Archive for November 13, 2021


Posted in Comics, FILM with tags , , , on November 13, 2021 by dcairns

When I spoke to Richard Lester about his career he was at pains to make clear that his work on SUPERMAN (as a go-between going between Richard Donner and the Salkinds) and SUPERMAN II, finishing the film Donner started, was strictly professional and impersonal. “You were able to get more of your sensibility into SUPERMAN III,” I ventured. “Yes. And that didn’t work.”

SUPERMAN III is indeed flawed, there is some kind of mismatch between Lester the satirist, grounded in some kind of social reality, and the comic book fantasy of Supes, and this weirdly results in a film that’s MORE comic-book and juvenile than its predecessors, maybe because Lester can’t take the thing seriously enough to indulge in the epic chunkiness of Donner, whosaw the thing in terms of myth. Well, to Lester, myths exist to be examined and debunked.

It’s probably a perfect entertainment for the under-tens, but as a fifteen-year-old I remember being offended by nonsense like a weather satellite being reprogrammed to make weather instead of analysing it. When the baddies try to slip some kryptonite to Superman, pretending it’s an award for his services, they don’t sculpt it into a convincing medal, they just hand it to him in a lump. That seems kind of charming to me now, and there’s something benign about a superhero movie actually aimed at little kids, as it should be.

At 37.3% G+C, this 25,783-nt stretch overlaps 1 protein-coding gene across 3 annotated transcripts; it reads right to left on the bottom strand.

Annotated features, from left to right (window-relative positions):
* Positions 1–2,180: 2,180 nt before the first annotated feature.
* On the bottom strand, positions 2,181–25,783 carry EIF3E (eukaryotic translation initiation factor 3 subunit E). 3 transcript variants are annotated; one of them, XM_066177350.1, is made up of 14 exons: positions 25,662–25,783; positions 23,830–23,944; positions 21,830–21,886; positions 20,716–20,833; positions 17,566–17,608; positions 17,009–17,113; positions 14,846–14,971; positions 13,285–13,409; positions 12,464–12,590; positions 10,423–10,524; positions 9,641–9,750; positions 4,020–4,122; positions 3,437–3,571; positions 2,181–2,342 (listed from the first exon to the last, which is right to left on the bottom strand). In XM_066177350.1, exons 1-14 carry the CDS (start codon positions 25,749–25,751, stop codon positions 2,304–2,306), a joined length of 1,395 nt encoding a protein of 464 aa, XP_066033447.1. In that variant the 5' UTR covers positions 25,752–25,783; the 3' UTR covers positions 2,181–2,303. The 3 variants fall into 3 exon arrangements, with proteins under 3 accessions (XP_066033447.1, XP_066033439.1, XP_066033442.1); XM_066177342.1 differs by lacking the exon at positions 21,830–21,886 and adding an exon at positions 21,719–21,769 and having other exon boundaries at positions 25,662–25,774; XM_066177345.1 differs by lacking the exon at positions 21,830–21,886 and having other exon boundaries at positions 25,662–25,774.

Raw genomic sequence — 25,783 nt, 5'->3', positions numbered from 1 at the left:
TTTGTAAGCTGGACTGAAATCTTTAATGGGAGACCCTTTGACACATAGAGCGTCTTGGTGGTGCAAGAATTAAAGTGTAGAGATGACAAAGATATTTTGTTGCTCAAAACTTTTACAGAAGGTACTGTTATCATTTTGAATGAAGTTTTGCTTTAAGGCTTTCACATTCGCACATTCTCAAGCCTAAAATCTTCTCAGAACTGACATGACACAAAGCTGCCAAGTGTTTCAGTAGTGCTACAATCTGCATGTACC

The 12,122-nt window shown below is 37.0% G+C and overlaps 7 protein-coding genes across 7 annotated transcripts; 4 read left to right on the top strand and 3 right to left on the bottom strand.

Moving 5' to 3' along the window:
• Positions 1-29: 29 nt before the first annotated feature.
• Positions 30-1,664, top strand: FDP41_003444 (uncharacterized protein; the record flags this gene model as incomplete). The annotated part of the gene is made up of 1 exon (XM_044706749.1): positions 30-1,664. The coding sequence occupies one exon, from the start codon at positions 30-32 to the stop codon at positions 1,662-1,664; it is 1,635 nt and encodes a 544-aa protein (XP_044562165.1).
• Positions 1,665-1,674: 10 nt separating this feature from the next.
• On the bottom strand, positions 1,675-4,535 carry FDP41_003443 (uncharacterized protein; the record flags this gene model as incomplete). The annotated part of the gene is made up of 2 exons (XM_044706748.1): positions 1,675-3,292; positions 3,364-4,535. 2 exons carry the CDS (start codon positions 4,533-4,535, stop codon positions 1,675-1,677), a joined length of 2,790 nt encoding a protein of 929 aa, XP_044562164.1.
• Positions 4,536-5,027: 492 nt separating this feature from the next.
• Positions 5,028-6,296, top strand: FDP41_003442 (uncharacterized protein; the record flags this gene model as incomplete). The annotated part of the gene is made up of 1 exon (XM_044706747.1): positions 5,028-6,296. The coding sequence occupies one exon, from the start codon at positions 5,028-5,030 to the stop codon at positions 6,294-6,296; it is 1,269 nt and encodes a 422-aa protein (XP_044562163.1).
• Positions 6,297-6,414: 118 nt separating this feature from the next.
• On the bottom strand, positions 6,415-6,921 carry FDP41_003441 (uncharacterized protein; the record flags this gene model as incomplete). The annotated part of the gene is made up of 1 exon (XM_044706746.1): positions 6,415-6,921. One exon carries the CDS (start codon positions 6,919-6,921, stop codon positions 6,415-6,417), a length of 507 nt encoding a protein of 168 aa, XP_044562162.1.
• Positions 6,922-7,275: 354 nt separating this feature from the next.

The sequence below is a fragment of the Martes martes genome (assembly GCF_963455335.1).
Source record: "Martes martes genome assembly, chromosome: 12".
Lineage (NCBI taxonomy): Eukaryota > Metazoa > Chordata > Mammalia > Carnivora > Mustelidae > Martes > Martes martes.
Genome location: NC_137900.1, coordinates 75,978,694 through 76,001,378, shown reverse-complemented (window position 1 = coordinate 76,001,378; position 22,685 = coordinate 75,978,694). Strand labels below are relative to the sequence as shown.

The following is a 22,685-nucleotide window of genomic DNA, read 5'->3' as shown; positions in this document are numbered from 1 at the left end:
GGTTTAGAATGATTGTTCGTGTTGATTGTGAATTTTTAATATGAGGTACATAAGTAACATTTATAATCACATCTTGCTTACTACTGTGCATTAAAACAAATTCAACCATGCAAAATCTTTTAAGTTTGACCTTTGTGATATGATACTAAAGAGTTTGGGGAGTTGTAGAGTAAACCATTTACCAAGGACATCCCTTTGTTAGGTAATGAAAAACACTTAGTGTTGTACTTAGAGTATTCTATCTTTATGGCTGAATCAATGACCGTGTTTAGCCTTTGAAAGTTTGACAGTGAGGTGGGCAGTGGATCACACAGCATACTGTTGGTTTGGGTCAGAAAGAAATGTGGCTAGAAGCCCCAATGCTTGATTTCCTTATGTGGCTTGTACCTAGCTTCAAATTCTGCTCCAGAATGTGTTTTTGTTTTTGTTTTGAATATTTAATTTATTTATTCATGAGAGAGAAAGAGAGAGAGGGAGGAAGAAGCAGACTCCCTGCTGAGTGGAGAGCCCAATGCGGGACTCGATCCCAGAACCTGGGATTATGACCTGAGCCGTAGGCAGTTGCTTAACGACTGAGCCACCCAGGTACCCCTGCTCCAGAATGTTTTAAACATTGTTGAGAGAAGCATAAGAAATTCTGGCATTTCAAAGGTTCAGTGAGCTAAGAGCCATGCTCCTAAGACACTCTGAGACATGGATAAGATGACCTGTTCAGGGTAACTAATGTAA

But what’s with the mustard motif?

This first appears as a literal splash of mustard on Jimmy Olsen’s sweater, before the very very Lester title sequence, a chain reaction of Tatiesque chaos on the streets of Metropolis (Calgary). In the next scene, Clark Kent spots the stain using his supervision. But even before then, a girl in mustard coloured kneepads and cap rollerskates into the hot dog cart and propels it into a set of mustard call boxes, toppling them into mustard plantpots.

To say nothing of the mustard dicky-bows of the runaway wind-up penguins, and the jumper worn by the chap Superman rescues, echoed by the parking sign he’s run into:

There’s more. I think it maybe has something to do with Superman’s colours being mirrored throughout the film: a traffic jam is all red white and blue and yellowcabs. One green car (for kryptonite?) has crept in. Lana Lang is associated with a softer yellow, matching the Kansas wheatfields (of Alberta) while the Smallville sweater than nearly gives Clark’s secret identity away is definite mustard.

Maybe the further answer is that when the defective synthetic kryptonite turns Superman bad, the colours of his costume get muddied, turning the yellow of his S emblem into a muddy… mustard?

The car wrecks are all red, white, blue and yellow too. A lot of effort has been gone to, Antonioni style, in this Milton Keynes junkyard.

Okay, I’m satisfied that this is all about the costume. Although it should be noted that Superman gets his powers thanks to earth’s yellow sun, which we see in the closing shot. Turns out it really is yellow. Sorta mustard, in fact.